I would not attempt to list all of the tractors but I saw some of the best restored tractors I have ever encountered. From these to the still rusty steel wheelers gave one a good picture of what our fathers and grandfathers used as 'state of the art' in their day, to get away from the horse. In East Tennessee it would more likely have been the 'mule.'
Everywhere you looked were vendors, so you could buy about anything from coils to manuals, oilers to tractor tires, small engines to antiques to help in our quest to restore.
The walk-behind tractors made a good showing, as did the lawn mowers of days gone by. A Maytag powered can crusher of the drop hammer type, complete with a feed conveyor, made quick work of smashing drink cans, much to the delight of the crowd.
I was thrilled and amazed at the engines, from the little Briggs, Clintons and Maytags to the large 15 and 20 HP oil field giants that sounded like light artillery when they fired. A little Stover 'V' one HP was running so quietly that you just couldn't hear it. One engine was riding and running in the back of a restored Model A pickup. Trailers with two to five running engines seemed to be everywhere, and several were for sale. There were a lot of unusual and hard-to-find engines displayed. One thing for sure, the boys at this show knew how to make their engines run and they sure didn't mind letting them spin. There is something about an antique engine running that brings out the mechanic or awareness of physics in us all, a little. To know this same principle, refined and improved, is what brought us all to this place with never a thought of the power plant under the hood and with our biggest concern to adjust the air and radio just right, speaks well of our engineers and technology.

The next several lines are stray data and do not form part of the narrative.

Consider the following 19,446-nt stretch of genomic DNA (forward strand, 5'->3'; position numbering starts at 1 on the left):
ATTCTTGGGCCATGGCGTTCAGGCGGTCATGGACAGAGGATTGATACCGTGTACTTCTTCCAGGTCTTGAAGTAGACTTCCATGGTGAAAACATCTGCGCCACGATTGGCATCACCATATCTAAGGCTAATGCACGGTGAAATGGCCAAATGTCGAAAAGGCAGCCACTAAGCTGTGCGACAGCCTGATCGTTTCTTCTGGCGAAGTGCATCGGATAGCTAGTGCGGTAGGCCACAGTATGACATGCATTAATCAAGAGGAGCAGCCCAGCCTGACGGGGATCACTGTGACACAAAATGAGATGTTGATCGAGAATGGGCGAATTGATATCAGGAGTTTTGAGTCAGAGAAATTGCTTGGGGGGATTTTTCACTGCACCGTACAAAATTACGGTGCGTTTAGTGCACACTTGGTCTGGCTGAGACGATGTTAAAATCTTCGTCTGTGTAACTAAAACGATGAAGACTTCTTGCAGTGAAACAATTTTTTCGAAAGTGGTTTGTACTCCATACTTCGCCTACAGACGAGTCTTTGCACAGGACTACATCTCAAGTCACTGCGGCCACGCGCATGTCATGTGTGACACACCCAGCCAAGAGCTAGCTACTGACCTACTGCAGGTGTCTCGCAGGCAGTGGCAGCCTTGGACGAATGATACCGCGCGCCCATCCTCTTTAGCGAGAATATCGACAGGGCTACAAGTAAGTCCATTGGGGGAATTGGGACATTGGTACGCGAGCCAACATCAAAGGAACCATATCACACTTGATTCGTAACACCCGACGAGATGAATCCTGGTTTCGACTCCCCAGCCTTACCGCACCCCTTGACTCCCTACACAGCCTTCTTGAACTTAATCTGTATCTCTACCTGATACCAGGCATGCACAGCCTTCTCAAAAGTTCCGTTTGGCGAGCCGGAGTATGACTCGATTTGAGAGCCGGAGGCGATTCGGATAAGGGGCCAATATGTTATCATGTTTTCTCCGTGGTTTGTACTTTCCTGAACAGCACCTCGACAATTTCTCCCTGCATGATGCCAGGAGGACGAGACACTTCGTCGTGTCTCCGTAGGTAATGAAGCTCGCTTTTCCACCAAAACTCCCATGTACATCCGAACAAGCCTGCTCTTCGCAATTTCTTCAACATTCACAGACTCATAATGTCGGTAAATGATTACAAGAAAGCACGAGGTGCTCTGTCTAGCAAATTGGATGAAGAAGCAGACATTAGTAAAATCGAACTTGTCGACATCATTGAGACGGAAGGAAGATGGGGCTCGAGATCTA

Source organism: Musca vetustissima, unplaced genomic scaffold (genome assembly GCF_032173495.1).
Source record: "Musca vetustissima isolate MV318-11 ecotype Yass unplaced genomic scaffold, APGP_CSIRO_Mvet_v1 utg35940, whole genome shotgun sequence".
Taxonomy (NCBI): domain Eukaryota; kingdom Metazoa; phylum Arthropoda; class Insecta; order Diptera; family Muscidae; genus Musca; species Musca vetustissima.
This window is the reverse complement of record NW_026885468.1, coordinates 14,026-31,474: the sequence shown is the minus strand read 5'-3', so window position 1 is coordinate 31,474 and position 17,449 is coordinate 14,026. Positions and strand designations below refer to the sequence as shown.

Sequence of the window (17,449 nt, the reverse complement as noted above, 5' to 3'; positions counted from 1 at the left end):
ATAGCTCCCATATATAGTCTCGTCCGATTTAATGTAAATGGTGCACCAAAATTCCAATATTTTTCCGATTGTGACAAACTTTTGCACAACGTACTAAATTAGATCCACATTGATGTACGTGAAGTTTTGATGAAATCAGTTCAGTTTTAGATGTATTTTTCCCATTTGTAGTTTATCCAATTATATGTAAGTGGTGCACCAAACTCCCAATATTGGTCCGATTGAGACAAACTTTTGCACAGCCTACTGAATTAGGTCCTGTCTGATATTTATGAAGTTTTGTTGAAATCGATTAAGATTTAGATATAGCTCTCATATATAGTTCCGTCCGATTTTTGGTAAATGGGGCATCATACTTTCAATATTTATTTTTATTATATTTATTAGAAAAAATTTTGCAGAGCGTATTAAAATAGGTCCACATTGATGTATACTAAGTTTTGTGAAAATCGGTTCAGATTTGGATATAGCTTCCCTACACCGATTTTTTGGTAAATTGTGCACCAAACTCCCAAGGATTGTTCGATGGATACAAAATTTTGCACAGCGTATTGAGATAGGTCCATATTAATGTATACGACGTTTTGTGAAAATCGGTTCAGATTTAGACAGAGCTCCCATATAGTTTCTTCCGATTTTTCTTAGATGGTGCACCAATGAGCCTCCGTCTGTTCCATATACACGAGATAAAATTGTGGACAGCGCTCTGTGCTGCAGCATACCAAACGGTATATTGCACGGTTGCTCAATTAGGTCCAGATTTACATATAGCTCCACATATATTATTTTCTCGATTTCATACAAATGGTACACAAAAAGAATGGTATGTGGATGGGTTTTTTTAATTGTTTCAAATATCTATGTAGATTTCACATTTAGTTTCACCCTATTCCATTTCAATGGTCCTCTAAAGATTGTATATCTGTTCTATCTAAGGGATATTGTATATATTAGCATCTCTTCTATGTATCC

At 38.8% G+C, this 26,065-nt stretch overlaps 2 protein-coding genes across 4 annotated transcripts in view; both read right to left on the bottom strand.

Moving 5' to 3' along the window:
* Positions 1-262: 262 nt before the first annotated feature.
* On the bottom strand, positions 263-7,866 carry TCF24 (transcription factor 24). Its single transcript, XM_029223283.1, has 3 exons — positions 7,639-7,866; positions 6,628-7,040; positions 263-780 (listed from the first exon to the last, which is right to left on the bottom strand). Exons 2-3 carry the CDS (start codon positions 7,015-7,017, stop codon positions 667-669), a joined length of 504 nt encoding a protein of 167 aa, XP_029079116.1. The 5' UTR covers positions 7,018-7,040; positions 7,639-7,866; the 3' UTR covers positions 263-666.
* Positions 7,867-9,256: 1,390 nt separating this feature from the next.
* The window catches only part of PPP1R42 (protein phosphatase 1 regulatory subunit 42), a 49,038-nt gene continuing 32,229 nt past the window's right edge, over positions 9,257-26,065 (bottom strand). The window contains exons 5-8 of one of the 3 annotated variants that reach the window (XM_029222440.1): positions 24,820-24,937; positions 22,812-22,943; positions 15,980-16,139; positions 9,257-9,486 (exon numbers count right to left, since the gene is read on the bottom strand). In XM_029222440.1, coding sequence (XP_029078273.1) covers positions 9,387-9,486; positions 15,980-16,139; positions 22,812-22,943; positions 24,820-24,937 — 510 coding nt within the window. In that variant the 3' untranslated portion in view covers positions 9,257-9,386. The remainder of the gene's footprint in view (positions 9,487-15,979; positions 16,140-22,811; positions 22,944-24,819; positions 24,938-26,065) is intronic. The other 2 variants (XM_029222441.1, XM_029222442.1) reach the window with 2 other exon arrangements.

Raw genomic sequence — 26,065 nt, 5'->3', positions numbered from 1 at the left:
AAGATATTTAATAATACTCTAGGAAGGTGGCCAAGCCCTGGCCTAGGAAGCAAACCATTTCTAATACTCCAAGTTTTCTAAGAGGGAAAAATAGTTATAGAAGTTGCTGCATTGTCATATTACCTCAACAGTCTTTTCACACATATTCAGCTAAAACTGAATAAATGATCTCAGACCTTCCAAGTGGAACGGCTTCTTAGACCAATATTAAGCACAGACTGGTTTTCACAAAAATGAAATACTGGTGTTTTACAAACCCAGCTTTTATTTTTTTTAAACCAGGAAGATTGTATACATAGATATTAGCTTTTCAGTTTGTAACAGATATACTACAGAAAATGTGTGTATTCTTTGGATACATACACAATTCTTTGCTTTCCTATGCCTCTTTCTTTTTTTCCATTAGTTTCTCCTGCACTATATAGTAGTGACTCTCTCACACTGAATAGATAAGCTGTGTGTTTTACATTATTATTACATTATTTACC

There were exhibitors from Tennessee, Georgia, Kentucky, Ohio, North Carolina, South Carolina, Florida, Illinois, Virginia and Texas to make up well over one hundred exhibits. There were 54 tractors and 71 engines registered. This engine number would make one smile as those engine boys came to show and run their engines. To be asked to do some paperwork, to them, is a waste of time, so many only registered one or two when they had maybe five running on their trailer. There were many more than 71 engines.
This was a time and place you could get lost in the past, whatever your interest might be, a place of friendly people willing to help, show or answer any questions you might have. This was a weekend that passed too swiftly.
On behalf of the Tennessee Valley Fly-wheelers I would like to extend a cordial invitation for you to join us in 1999 for our Spring Swap Meet, and for our Fall Show on October 15, 16, and 17. For more information, please contact Lamar Hinds (423) 966-4486 or Benny Slagle (423)-523-7477.